See Also

jules, getCritVal, lowpassFilter, deconvolveLocally

Examples

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## fit of the gramicidin A recordings given by gramA
# the used filter
filter <- lowpassFilter(type = "bessel", param = list(pole = 4L, cutoff = 1e3 / 1e4),
                        sr = 1e4)

# this call requires a Monte-Carlo simulation (if not performed before)
# and therefore might last a few minutes,
# progress of the Monte-Carlo simulation is reported
fit <- stepDetection(gramA, filter = filter, startTime = 9, messages = 100)

# this second call should be much faster
# as the previous Monte-Carlo simulation will be loaded
stepDetection(gramA, filter = filter, startTime = 9)

# much larger significance level alpha for a larger detection power,
# but also with the risk of detecting additional artefacts
# in this example much more changes are detected,
# most of them are probably artefacts, but for instance the event at 11.3699
# might be an additional small event that was missed before
stepDetection(gramA, filter = filter, alpha = 0.9, startTime = 9)

# getCritVal was called in stepDetection, can be called explicitly
# for instance outside of a for loop to save computation time
q <- getCritVal(length(gramA), filter = filter)
identical(stepDetection(gramA, q = q, filter = filter, startTime = 9), fit)

# more detailed output
every <- stepDetection(gramA, filter = filter, startTime = 9, output = "every")
identical(every$fit, fit)
identical(every$q, q)
identical(every$sd, stepR::sdrobnorm(gramA, lag = filter$len + 1L))
identical(every$filter, every$filter)

# for this data set no incremental changes occur
identical(every$stepfit, every$stepfit)

## zoom into a single event
time <- 9 + seq(along = gramA) / filter$sr # time points
plot(time, gramA, pch = 16, col = "grey30", ylim = c(20, 50),
     xlim = c(10.40835, 10.4103), ylab = "Conductance in pS", xlab = "Time in s")

# fit is a piecewise constant approximation of the observations
# hence its convolution does not fit the recorded data points appropriately
# fitting the observations requires a deconvolution
# either by calling deconveLocally,
# or as suggested by calling jules instead of stepDetection
# fit
lines(fit, col = "red", lwd = 3)

# fit convolved with the filter
ind <- seq(10.408, 10.411, 1e-6)
convolvedSignal <- lowpassFilter::getConvolution(ind, fit, filter)
lines(ind, convolvedSignal, col = "blue", lwd = 3)


# Monte-Carlo simulation depend on the number of observations and on the filter
# hence a simulation is required again (if called for the first time)
# to save some time the number of iterations is reduced to r = 1e3
# hence the critical value is computed with less precision
# In general, r = 1e3 is enough for a first impression
# for a detailed analysis r = 1e4 is suggested
stepDetection(gramA, filter = filter, startTime = 9, messages = 100L, r = 1e3L)

# simulation for a larger number of observations can be used (nq = 3e4)
# does not require a new simulation as the simulation from above will be used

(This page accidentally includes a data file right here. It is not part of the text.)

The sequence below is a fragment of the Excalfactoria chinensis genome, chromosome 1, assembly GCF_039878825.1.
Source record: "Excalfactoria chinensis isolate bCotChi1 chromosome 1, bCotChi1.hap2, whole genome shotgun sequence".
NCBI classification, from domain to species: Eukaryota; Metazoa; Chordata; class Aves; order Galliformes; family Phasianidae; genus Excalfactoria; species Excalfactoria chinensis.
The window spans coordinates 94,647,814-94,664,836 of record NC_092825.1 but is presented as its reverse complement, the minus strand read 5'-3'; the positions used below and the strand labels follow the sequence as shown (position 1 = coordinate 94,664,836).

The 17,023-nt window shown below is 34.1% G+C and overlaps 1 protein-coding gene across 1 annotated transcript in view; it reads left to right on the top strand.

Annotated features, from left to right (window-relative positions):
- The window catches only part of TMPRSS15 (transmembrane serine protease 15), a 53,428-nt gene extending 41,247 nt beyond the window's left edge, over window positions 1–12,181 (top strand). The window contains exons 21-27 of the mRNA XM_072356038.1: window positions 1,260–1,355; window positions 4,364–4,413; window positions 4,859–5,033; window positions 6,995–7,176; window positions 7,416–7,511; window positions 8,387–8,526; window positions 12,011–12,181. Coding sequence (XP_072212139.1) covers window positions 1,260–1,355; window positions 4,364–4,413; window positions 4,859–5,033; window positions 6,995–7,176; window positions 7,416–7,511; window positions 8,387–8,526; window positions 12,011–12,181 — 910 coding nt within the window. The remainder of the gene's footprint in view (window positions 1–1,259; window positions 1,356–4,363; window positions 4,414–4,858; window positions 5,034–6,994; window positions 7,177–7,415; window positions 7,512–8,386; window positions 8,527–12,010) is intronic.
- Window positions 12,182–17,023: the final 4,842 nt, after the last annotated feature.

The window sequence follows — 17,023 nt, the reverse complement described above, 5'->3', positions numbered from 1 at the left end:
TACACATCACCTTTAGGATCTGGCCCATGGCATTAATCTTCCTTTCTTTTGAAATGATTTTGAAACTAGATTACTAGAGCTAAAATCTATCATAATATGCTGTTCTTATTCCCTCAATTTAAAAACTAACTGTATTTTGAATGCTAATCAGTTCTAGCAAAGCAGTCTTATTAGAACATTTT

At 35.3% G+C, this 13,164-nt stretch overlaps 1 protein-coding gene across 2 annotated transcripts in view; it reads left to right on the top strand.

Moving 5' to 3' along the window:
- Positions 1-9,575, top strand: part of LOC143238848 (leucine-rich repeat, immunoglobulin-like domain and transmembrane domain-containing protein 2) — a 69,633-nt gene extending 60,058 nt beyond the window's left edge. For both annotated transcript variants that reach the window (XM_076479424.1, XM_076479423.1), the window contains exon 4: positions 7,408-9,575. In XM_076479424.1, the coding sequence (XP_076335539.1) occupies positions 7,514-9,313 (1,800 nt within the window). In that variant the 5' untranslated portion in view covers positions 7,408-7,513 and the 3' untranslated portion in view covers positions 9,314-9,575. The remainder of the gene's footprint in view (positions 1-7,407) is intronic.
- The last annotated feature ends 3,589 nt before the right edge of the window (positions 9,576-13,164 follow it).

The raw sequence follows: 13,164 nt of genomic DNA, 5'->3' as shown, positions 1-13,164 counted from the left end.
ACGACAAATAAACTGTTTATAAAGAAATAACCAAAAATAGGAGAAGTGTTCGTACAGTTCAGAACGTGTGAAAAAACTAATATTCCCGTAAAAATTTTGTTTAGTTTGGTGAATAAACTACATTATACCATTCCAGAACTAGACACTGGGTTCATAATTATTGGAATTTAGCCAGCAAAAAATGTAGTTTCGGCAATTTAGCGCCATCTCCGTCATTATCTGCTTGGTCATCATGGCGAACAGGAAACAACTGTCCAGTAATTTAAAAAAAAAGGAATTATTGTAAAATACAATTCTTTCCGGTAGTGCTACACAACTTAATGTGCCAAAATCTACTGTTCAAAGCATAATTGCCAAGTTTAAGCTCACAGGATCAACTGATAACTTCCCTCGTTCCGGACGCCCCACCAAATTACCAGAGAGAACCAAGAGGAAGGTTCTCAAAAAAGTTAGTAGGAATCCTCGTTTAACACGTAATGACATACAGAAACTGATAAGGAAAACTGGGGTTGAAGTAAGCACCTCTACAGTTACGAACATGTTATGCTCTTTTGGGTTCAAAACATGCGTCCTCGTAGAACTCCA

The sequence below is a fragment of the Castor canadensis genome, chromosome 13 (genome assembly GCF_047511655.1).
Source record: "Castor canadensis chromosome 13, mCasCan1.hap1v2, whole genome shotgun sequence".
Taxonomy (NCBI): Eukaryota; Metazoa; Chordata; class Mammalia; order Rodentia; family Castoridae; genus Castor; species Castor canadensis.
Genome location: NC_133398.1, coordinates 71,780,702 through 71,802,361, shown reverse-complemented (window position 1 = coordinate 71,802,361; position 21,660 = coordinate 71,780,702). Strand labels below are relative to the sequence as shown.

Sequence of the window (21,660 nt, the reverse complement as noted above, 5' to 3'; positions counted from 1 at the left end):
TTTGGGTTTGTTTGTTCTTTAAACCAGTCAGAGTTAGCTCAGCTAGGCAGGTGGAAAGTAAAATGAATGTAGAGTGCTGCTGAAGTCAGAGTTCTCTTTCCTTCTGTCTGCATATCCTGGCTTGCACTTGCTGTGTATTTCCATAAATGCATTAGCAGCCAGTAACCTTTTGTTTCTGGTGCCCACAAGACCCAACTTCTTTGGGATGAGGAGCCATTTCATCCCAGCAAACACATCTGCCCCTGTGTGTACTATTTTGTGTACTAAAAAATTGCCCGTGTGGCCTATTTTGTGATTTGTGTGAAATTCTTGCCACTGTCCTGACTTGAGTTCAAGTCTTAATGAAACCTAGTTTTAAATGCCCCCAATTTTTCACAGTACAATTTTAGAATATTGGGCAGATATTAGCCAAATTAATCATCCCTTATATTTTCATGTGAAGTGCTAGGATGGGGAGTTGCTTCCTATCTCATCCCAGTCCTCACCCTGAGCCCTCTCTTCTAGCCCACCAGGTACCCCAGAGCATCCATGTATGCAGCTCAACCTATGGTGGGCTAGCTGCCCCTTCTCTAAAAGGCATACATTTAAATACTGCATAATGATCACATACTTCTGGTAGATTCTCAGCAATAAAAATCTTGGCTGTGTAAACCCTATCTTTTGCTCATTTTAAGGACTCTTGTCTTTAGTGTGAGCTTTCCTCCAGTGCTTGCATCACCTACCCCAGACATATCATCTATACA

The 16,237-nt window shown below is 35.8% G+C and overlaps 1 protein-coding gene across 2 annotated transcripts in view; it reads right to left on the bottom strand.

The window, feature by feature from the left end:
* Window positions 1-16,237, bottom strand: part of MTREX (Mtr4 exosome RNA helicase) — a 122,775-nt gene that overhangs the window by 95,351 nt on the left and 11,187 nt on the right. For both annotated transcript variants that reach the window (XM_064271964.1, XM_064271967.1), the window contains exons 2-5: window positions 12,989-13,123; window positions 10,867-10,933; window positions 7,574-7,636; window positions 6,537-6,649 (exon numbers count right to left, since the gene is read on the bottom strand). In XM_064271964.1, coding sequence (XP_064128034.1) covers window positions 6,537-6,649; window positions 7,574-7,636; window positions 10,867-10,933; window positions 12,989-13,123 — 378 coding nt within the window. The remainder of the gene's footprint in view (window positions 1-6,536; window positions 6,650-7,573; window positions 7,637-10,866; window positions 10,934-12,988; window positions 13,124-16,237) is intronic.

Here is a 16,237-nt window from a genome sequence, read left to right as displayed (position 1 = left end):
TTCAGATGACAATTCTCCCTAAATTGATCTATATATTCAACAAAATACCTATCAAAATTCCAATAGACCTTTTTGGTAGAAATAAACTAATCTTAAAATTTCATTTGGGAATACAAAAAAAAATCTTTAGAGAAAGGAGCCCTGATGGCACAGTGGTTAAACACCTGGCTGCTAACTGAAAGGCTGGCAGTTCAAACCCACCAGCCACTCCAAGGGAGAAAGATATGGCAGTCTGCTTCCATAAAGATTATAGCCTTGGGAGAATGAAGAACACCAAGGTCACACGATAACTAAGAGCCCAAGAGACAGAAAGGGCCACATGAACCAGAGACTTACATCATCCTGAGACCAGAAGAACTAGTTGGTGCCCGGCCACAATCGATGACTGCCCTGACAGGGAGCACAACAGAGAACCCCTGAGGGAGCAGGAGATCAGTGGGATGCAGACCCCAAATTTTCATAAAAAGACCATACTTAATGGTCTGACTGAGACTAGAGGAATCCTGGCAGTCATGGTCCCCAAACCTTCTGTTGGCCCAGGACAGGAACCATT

# (if the previous call was executed first)
stepDetection(gramA, filter = filter, startTime = 9,
              messages = 100L, r = 1e3L, nq = 3e4L)

# simulation of type "vectorIncreased" for n1 observations can only be reused 
# for n2 observations if as.integer(log2(n1)) == as.integer(log2(n2))
# no simulation is required, since a simulation of type "matrixIncreased"
# will be loaded from the fileSystem
# this call also saves a simulation of type "vectorIncreased" in the workspace 
stepDetection(gramA[1:1e4], filter = filter, startTime = 9,
              nq = 3e4, messages = 100, r = 1e3)
# here a new simulation is required
# (if no appropriate simulation is saved from a call outside of this file)
stepDetection(gramA[1:1e3], filter = filter, startTime = 9,
              nq = 3e4, messages = 100, r = 1e3,
              options = list(load = list(workspace = c("vector", "vectorIncreased"))))

# the above calls saved and (attempted to) load Monte-Carlo simulations              
# in the following call the simulations will neither be saved nor loaded
stepDetection(gramA, filter = filter, startTime = 9, messages = 100L, r = 1e3L,
              options = list(load = list(), save = list()))

# only simulations of type "vector" and "vectorInceased" will save and
# loaded from the workspace, but no simulations of type "matrix" and
# "matrixIncreased" on the file system
stepDetection(gramA, filter = filter, startTime = 9, messages = 100L, r = 1e3L,
              options = list(load = list(workspace = c("vector", "vectorIncreased")),
                             save = list(workspace = c("vector", "vectorIncreased"))))

# explicit Monte-Carlo simulations, not recommended
stat <- stepR::monteCarloSimulation(n = length(gramA), , family = "mDependentPS",
                                    filter = filter, output = "maximum",
                                    r = 1e3, messages = 100)
stepDetection(gramA, filter = filter, startTime = 9, stat = stat)

# with given standard deviation
sd <- stepR::sdrobnorm(gramA, lag = filter$len + 1)
identical(stepDetection(gramA, filter = filter, startTime = 9, sd = sd), fit)

clampSeg documentation built on Aug. 25, 2020, 5:07 p.m.